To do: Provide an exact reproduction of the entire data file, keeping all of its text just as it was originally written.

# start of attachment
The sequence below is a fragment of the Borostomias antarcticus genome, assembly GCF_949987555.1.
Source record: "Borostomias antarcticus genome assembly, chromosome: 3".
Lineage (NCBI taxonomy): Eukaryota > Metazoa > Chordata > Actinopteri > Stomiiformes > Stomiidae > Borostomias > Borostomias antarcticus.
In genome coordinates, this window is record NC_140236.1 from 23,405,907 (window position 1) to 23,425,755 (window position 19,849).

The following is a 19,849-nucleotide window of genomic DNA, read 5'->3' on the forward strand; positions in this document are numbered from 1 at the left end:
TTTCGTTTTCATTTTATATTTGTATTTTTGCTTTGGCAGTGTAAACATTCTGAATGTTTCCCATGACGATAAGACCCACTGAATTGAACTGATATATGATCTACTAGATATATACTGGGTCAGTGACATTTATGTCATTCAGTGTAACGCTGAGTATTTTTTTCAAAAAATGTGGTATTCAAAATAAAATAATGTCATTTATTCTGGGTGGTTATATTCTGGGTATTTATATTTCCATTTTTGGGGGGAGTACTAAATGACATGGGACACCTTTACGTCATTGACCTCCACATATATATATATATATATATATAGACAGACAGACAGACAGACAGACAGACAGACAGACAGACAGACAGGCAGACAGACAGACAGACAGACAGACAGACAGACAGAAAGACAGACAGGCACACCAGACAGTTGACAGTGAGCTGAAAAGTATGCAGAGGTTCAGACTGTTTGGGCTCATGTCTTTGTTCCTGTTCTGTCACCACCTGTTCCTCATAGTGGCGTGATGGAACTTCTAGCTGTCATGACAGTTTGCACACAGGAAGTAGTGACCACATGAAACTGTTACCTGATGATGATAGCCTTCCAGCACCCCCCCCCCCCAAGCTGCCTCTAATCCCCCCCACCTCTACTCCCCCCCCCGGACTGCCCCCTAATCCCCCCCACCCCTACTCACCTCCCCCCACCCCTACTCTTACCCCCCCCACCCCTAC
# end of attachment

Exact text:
The sequence below is a fragment of the Borostomias antarcticus genome, assembly GCF_949987555.1.
Source record: "Borostomias antarcticus genome assembly, chromosome: 3".
Lineage (NCBI taxonomy): Eukaryota > Metazoa > Chordata > Actinopteri > Stomiiformes > Stomiidae > Borostomias > Borostomias antarcticus.
In genome coordinates, this window is record NC_140236.1 from 23,405,907 (window position 1) to 23,425,755 (window position 19,849).

The following is a 19,849-nucleotide window of genomic DNA, read 5'->3' on the forward strand; positions in this document are numbered from 1 at the left end:
TTTCGTTTTCATTTTATATTTGTATTTTTGCTTTGGCAGTGTAAACATTCTGAATGTTTCCCATGACGATAAGACCCACTGAATTGAACTGATATATGATCTACTAGATATATACTGGGTCAGTGACATTTATGTCATTCAGTGTAACGCTGAGTATTTTTTTCAAAAAATGTGGTATTCAAAATAAAATAATGTCATTTATTCTGGGTGGTTATATTCTGGGTATTTATATTTCCATTTTTGGGGGGAGTACTAAATGACATGGGACACCTTTACGTCATTGACCTCCACATATATATATATATATATATATAGACAGACAGACAGACAGACAGACAGACAGACAGACAGACAGACAGGCAGACAGACAGACAGACAGACAGACAGACAGACAGAAAGACAGACAGGCACACCAGACAGTTGACAGTGAGCTGAAAAGTATGCAGAGGTTCAGACTGTTTGGGCTCATGTCTTTGTTCCTGTTCTGTCACCACCTGTTCCTCATAGTGGCGTGATGGAACTTCTAGCTGTCATGACAGTTTGCACACAGGAAGTAGTGACCACATGAAACTGTTACCTGATGATGATAGCCTTCCAGCACCCCCCCCCCCCAAGCTGCCTCTAATCCCCCCCACCTCTACTCCCCCCCCCGGACTGCCCCCTAATCCCCCCCACCCCTACTCACCTCCCCCCACCCCTACTCTTACCCCCCCCACCCCTAC